Summary of Book 10: Love
The artist paints the Last Judgment in the Sistine Chapel and finds love in his old age.
Michaelangelo and Urbino return to Rome. His statues have not been harmed, but the house is in shambles and has to be repaired. Two days after returning, Pope Clement dies, and there is rejoicing even during the funeral, for he was hated. Michaelangelo feels a pang, for he was the last Medici he grew up with. The Florentines hope that Alessandro, Clement’s son, who rules Florence, will be ousted now. Michaelangelo is warmly welcomed to Rome by Florentines and young artists who admire him, as well as his old friends, Balducci and Leo Baglioni.
He receives a visit from the Duke of Urbino who once again presses the old suit for the completion of Julius’s tomb that had seemed settled. Michaelangelo plans to work on the tomb, but the new Pope Paul III is an art lover and insists Michaelangelo work on the Sistine Chapel. Once more he is the pawn of Popes. He explains about the contract for the Duke of Urbino, but Pope Paul and Cardinal Gonzaga, the art authority in the Vatican, visit his studio and declare his contract to the Duke is completed with the statues he has finished.
He wonders where he, in his sixties, will get the energy to finish such a gigantic project as the Sistine altar mural. He won’t be on his back, but it will take five years to finish. When he passes the building going on at St. Peter’s, he is disgusted. It is obvious the new church is being botched. He finally goes to visit Tommaso ‘de Cavalieri, the young man he had met two years before.
The moment they meet, there is mutual love and friendship, and he feels rejuvenated. Tommaso takes Michaelangelo as his maestro and spends every morning drawing with him in his studio. Michaelangelo considers him to be his Adam come alive, for the young man is beautiful and has talent. Michaelangelo writes sonnets to him and acts like a man in love. They are inseparable and are invited everywhere together. Michaelangelo begins to change and soften, enjoying company now.
He begins work on the Last Judgment in the Sistine by thinking about what it means. He hates the usual interpretations and has to make the theme his own. He thinks of it as man’s judgment of himself. He mixes socially with the Florentines who plan Alessandro’s downfall in Florence such as the gentle Cardinal Ippolito, whom the Florentines would like for a ruler and Contessina’s son, Cardinal Niccolo. They want Michaelangelo to meet with the Holy Roman Emperor to bribe him with a work of art, so he will be on their side. They are tremendously proud of their great artist, and Michaelangelo loves being appreciated for once.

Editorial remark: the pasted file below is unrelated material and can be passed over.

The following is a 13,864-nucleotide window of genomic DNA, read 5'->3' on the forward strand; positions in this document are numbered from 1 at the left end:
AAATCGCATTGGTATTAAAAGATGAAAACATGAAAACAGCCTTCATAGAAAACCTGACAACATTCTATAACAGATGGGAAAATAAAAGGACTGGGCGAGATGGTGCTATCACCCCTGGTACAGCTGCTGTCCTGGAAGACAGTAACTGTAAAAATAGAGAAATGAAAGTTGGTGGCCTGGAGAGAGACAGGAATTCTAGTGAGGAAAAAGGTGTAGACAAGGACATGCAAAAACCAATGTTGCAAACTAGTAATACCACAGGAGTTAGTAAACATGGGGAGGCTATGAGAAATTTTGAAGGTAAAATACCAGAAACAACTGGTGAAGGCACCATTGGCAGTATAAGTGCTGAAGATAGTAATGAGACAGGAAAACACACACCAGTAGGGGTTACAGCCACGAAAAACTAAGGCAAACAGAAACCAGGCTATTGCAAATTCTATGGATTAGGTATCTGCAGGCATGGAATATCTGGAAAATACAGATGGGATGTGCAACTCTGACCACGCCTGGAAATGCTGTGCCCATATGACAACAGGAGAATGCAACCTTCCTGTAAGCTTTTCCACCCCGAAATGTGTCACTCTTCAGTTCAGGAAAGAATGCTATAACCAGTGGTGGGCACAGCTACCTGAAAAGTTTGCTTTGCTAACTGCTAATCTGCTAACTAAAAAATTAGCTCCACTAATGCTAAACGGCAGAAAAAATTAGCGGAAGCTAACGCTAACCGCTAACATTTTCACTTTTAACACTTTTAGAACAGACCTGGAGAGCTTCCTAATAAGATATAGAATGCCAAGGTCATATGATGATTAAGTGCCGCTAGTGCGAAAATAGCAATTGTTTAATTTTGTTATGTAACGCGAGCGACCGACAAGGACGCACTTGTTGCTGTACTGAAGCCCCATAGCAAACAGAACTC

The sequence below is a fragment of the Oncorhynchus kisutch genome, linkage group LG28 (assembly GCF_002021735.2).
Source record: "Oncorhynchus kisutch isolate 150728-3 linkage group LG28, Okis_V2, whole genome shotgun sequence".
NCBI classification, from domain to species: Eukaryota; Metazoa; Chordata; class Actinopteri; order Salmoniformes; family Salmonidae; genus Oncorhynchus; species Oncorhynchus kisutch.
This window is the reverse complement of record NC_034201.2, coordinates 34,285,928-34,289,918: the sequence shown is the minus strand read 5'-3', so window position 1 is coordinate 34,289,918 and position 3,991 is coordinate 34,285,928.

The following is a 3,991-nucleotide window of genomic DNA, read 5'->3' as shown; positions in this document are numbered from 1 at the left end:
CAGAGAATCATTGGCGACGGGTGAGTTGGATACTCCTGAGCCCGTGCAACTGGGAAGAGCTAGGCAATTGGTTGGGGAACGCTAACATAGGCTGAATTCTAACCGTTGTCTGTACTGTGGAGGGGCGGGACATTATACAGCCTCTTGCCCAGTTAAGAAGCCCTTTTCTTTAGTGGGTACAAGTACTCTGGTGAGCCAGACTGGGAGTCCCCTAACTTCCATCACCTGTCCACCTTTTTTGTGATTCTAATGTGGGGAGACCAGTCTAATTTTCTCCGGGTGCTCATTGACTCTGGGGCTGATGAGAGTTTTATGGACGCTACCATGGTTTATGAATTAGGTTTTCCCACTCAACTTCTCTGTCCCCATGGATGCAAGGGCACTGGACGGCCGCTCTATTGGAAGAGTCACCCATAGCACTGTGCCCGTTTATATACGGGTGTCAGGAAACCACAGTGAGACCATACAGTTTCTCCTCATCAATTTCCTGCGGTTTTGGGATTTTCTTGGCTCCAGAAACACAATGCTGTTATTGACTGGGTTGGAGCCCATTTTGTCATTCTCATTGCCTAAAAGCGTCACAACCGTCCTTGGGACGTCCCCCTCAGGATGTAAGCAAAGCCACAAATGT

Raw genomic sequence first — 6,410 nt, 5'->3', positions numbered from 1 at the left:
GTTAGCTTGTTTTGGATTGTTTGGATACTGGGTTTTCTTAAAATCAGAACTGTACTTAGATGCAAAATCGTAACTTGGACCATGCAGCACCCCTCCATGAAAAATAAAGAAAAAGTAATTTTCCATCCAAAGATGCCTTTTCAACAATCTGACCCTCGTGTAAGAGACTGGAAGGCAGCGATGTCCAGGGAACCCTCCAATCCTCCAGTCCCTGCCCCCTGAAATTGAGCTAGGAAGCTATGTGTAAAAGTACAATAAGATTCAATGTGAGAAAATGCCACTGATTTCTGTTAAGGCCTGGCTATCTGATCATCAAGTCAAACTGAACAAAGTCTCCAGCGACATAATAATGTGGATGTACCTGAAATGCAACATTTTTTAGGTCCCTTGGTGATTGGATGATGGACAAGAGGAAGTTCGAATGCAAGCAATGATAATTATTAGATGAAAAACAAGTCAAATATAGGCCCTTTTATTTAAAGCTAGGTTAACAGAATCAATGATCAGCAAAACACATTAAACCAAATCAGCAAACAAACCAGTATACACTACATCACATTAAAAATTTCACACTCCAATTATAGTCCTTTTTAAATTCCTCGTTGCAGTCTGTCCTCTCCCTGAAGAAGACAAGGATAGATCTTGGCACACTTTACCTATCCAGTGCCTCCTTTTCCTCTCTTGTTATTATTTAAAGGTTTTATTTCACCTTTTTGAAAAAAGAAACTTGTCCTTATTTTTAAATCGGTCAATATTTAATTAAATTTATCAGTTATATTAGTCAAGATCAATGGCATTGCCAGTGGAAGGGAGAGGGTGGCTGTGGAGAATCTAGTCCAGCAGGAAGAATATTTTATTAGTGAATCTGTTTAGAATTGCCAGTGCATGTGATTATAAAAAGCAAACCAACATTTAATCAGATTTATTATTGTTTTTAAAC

Michaelangelo tries to tell Pope Paul that Sangallo’s nephew is destroying St. Peter’s, but the Pope tells him to mind his own business; he is in danger of creating an enemy of Sangallo as he had Bramante. The Florentines press Michaelangelo to meet Vittoria Colonna, the widowed Marchese di Pescara, who is a friend of Charles V. They still think he can persuade the Emperor to help Florence.
Vittoria is the first lady of Rome, beautiful, virtuous, learned, and a poet. She was married at nineteen and widowed, but though forty-six, she is stunningly beautiful, has a religious temperament, reads the sermons of Savonarola and wants to reform the church. She spends her time writing poetry and doing charitable projects. When Michaelangelo meets her he falls instantly in love with her. They are attracted, though he cannot understand why she flatters him and his art, yet keeps him at arm’s length.
He writes her sonnets, and he loves both her and Tommaso at the same time, though in different ways. She tells Michaelangelo God chose him to be his artist, but her friends tell Michaelangelo to leave pursuit for she has married Jesus. He reads one of her sonnets and realizes there is something wrong. He has Leo Baglioni do research on her past.
The Marchese’s husband basically abandoned her and took a number of other lovers. He was poisoned in an intrigue, not killed in a war. Michaelangelo realizes she wants to be married to Jesus, not because her marriage was perfect, but because it was so bad. He thinks of approaching her gently. They become close, but always she refuses intimacy. Suddenly, he realizes that her marriage was never consummated, and that she is still a virgin, half nun. He decides to enjoy the relationship platonically, for she has a great spiritual presence. She inspires his work and her likeness is in his portrayal of the Virgin in the Last Judgment.
Cardinal Ippolito joins the Emperor in battle, hoping to be named ruler of Florence, but Alessandro’s agents kill him with poison. The Florentines in Rome are stunned. Pope Paul, trying to give Michaelangelo security, names him “Papal Sculptor, Painter, and Architect for the Vatican” with a regular salary.
Sangallo thinks it was Michaelangelo’s idea to take his job away and comes to his house to threaten him. Michaelangelo goes to see St. Peter’s and is appalled. At least Bramante had a beautiful, simple design. Sangallo has complicated it so there will be no light in the building.
Once he begins painting he feels young again. He paints hundreds of people being judged, and they are all nude, as they will be naked on Judgment Day. He locks himself in the church so no one can see it before it is finished.